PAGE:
were detected in the diabetic scrambled siRNA and GLUT1 siRNA groups. However, the number of adherent
leukocytes in the GLUT1 siRNA group was approximately 52.76% of that in the diabetic scrambled siRNA group
(P < 0.01) (Fig.?4a?d).
Blood?retinal barrier leakage. We used fluorescence microscopy to observe and compare fluorescein
isothiocyanate-labeled bovine serum albumin as measurement of inner blood?retinal barrier leakage. The results
showed that the inner blood?retinal barrier in the scrambled siRNA group was intact, and no fluorescence
leakage was observed, whereas fluorescence leakage regions were detected in the diabetic scrambled siRNA and
GLUT1 siRNA groups. However, fewer fluorescence leakage regions and smaller leakage areas were found in the
GLUT1 siRNA group than in the diabetic scrambled siRNA group (Fig.?5a?c). We also used immunoblotting
to measure the content of retinal albumin, and the albumin expression levels were also significantly increased
in both the diabetic scrambled siRNA and GLUT1 siRNA groups compared with those in the scrambled siRNA
group (P < 0.01). However, the expression of retinal albumin in the GLUT1 siRNA group was approximately
56.18% of that in the diabetic scrambled siRNA group (P < 0.01) (Fig.?5d). As shown in Fig.?5e, BRB permeability
was also measured in vivo using the Evans blue dye. The concentration of Evans blue in formamide extract of
diabetic retina was significantly higher than scrambled siRNA group (P < 0.01). GLUT1 siRNA treatment
significantly reduced Evans blue extravasation compared to diabetic scrambled siRNA group (P < 0.01).
D R i s t h e o n e o f t h e m o s t c o m m o n a n d s e r i o u s o c u l a r c o mp l i c at i o n s , a n d i t s p at h o
ge n e s i s re m ai n s u n c l e ar. T h e ke y e f fe c t s of h i g h b l o o d g lu c o s e l e v e l s i n DR an d ot h e r
d i ab e te s - rel ate d c ompl i c at i ons h ave b e e n d e m onst r ate d i n t h e cl i n i c a l t r i a l s D C C T2 an d
UKPDS3. The effects of high blood glucose on retinal cells may include changes in the expression
siRNA is a type of RNA fragment that ranges in size from 19 bp to 21 bp. siRNA can specifically degrade
mRNA of particular genes to inhibit the expression of these genes. In our experiment, we administered
effective GLUT1 siRNA sequences, which were identified in previous studies17, to decrease the amount of glucose
transported into the retina. As mentioned above, no significant difference in the overall blood glucose levels
was found between the mice with diabetes of both groups at 20 weeks after the diabetic model was established.
GLUT1 siRNA was intravitreally injected into mice of the GLUT1 siRNA group, and the expression of retinal
GLUT1 was downregulated accordingly: it was decreased by approximately 91.93% compared with that in the
diabetic scrambled siRNA group and by approximately 77% compared with that in the scrambled siRNA group.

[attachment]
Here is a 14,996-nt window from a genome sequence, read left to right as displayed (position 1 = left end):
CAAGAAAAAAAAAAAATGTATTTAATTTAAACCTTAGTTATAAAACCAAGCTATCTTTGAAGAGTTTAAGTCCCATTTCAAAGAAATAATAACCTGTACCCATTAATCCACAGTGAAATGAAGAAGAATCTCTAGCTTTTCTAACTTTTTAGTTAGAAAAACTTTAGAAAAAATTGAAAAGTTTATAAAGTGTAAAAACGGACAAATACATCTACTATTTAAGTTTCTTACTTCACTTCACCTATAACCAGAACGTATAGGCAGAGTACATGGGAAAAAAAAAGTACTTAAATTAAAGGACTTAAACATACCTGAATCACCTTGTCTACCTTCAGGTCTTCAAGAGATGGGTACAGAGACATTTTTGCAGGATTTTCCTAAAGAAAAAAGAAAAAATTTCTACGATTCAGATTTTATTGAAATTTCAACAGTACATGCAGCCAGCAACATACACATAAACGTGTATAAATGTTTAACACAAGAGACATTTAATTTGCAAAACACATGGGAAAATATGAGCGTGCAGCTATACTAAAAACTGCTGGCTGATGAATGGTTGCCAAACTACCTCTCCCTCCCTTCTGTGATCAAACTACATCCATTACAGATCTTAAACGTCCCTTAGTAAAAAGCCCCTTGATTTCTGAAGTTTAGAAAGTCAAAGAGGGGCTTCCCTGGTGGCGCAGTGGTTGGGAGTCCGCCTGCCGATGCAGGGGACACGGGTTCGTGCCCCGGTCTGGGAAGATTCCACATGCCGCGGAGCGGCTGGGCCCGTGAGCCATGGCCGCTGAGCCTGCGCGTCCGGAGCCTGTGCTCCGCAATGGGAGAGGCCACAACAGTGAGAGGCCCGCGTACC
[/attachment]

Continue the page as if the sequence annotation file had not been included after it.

At the same time, the retinal glucose concentration in the GLUT1 siRNA group was only 50.05% of that in the
diabetic scrambled siRNA group. This finding indicates that the amount of glucose transported into the retina
was effectively reduced after GLUT1 was inhibited by GLUT1 siRNA. The retinal glucose concentration in the
GLUT1 siRNA group remained higher than that in the scrambled siRNA group by approximately 53.64% because
intravitreal injections of GLUT1 siRNA significantly inhibited GLUT1 within the inner blood?retinal barrier.
However, GLUT1 siRNA had a limited effect on the retinal pigment epithelium, which forms the outer
blood?retinal barrier, and the expression of GLUT1 in the retinal pigment epithelium was not downregulated. The
biological activities of GLUT1 have also been found to be upregulated under diabetic conditions compared with those
under normal conditions18, 19. Consequently, the retinal glucose transported from the outer blood?retinal barrier
resulted in higher retinal glucose concentrations in the GLUT1 siRNA group than those in the scrambled siRNA
group. Therefore, we established the conditions predicted in our hypothesis by restricting GLUT1 in the inner
blood?retinal barrier. Next, we determined if the function and morphology of photoreceptors and the level of
microangiopathy were affected using various indicators.
Non-invasive recording is performed in ERG via platinum electrodes at the surface of cornea, using flashes of
different brightness to stimulate the electrical activity of photoreceptor cells9. Scotopic ERG and photopic ERG
are often used to measure the function of rod photoreceptors and cone photoreceptors, respectively. Previous
studies have shown that abnormal ERGs are detected at the early stage of diabetes in rats20. Another study has
reported that functional disorder of retinal photoreceptors occurs in DR patients at the non-proliferative phase
before the onset of microangiopathic lesions, such as fundus neovascularization, when inspected using flash
ERG21. In our study, although the scotopic ERG and photopic ERG a and b wave amplitudes in the GLUT1 siRNA
group were lower than those in the scrambled siRNA group, they were higher than those in the diabetic
scrambled siRNA group. This finding indicates relatively mild functional impairment in photoreceptor cells of mice
with diabetes after glucose transport into the retina was restricted by GLUT1 siRNA.